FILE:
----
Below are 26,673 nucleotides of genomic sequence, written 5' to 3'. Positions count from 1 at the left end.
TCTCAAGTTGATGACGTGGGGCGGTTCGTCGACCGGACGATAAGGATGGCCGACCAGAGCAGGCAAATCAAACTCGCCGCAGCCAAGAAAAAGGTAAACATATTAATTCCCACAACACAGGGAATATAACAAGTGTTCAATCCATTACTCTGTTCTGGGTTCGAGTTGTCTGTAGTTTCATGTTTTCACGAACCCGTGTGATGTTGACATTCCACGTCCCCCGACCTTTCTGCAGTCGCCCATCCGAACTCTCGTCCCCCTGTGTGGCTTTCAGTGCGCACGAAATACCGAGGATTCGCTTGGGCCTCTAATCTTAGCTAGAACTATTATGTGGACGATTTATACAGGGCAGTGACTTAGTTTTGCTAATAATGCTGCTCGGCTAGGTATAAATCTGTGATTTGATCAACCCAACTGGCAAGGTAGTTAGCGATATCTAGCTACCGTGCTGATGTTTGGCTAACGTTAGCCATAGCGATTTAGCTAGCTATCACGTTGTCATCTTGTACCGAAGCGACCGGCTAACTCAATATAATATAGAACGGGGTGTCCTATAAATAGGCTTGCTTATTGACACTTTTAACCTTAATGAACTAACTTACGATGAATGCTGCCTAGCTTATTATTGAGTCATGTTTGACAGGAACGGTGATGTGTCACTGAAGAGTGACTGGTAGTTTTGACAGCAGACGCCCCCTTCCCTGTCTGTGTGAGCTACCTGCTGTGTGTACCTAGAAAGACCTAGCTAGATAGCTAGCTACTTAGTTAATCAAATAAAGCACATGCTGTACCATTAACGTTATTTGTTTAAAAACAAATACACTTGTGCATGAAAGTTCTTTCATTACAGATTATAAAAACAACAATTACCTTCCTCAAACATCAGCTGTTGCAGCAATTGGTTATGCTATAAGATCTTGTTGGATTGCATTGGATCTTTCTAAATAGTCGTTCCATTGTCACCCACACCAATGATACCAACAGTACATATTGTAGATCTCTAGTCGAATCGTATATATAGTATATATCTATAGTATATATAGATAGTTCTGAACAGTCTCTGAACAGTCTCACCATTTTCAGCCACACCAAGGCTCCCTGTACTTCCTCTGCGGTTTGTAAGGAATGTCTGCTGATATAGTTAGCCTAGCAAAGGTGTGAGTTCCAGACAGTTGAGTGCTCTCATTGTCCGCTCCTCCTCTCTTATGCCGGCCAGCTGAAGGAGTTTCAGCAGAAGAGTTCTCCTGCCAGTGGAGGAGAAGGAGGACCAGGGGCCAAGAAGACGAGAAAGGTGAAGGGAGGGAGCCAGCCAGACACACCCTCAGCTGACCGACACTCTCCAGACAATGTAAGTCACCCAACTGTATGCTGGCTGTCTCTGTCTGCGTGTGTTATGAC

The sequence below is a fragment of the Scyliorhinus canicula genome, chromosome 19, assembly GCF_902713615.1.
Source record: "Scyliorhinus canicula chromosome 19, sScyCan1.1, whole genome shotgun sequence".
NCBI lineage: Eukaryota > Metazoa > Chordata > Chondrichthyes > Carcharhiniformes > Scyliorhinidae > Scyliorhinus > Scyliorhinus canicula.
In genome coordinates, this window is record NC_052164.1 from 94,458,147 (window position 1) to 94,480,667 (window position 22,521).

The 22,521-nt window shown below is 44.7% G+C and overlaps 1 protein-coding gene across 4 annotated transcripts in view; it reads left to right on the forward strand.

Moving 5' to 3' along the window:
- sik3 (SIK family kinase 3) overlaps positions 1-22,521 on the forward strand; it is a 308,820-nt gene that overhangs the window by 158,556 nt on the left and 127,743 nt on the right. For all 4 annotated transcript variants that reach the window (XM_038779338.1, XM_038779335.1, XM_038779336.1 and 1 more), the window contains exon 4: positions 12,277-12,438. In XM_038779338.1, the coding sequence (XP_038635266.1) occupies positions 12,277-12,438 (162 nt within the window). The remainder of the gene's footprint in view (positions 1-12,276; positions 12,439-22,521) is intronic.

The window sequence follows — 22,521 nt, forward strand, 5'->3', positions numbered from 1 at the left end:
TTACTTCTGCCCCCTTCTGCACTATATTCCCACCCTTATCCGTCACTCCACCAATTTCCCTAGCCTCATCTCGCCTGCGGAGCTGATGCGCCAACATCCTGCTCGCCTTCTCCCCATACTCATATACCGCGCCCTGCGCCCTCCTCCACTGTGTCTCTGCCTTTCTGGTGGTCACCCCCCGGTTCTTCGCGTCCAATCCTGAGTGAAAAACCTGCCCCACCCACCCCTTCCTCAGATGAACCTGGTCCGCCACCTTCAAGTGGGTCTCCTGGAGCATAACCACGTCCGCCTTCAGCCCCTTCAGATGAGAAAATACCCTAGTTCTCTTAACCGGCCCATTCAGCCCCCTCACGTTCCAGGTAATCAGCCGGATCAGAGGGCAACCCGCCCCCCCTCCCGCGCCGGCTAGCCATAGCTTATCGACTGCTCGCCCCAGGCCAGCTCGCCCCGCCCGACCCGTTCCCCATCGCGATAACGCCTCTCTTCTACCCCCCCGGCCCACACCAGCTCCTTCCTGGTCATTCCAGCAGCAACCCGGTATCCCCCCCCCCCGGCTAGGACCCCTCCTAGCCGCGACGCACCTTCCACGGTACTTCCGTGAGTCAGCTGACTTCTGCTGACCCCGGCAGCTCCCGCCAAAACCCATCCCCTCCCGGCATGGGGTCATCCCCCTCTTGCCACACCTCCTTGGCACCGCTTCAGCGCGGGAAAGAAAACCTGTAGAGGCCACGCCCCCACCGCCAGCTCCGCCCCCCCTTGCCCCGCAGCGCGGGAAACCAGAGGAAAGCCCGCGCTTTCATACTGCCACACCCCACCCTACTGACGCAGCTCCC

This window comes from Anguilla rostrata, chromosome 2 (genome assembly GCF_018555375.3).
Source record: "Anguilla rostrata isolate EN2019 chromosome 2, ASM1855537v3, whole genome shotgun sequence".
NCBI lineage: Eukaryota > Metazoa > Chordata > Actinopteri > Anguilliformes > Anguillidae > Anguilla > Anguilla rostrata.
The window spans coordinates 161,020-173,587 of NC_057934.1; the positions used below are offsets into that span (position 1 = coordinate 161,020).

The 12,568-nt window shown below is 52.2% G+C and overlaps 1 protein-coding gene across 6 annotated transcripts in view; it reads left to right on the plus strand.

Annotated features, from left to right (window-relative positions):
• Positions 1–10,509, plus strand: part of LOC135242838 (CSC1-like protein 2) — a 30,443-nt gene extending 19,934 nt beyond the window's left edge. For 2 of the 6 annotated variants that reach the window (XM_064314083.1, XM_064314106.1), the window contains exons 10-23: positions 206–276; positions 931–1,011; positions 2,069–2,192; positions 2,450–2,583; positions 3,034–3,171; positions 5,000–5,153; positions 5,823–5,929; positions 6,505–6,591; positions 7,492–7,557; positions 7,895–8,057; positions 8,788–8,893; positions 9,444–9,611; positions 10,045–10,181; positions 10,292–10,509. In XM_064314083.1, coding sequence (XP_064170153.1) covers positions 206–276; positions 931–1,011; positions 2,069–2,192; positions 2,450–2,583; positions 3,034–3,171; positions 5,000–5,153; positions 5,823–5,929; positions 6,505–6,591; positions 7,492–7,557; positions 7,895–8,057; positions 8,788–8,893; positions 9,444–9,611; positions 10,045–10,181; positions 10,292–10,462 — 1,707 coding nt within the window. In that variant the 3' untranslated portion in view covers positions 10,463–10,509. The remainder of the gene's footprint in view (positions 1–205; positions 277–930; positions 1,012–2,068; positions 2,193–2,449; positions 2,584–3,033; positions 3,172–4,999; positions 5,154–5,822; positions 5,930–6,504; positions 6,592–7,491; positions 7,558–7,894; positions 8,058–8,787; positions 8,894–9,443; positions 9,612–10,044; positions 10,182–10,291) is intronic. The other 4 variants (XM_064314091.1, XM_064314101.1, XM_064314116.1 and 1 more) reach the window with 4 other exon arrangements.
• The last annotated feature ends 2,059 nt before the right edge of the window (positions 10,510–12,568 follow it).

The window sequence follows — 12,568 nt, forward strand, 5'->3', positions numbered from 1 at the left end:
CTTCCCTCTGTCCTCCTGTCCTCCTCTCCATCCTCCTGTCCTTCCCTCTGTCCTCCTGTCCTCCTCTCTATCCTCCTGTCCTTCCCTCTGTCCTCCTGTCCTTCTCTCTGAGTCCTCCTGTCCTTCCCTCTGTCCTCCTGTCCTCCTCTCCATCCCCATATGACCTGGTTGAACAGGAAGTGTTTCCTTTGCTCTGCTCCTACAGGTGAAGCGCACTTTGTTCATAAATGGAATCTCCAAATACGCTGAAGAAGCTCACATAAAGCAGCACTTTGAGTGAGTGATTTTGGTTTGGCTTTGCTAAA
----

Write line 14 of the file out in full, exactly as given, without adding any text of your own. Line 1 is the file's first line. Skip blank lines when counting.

NCBI lineage: Eukaryota > Metazoa > Chordata > Actinopteri > Anguilliformes > Anguillidae > Anguilla > Anguilla rostrata.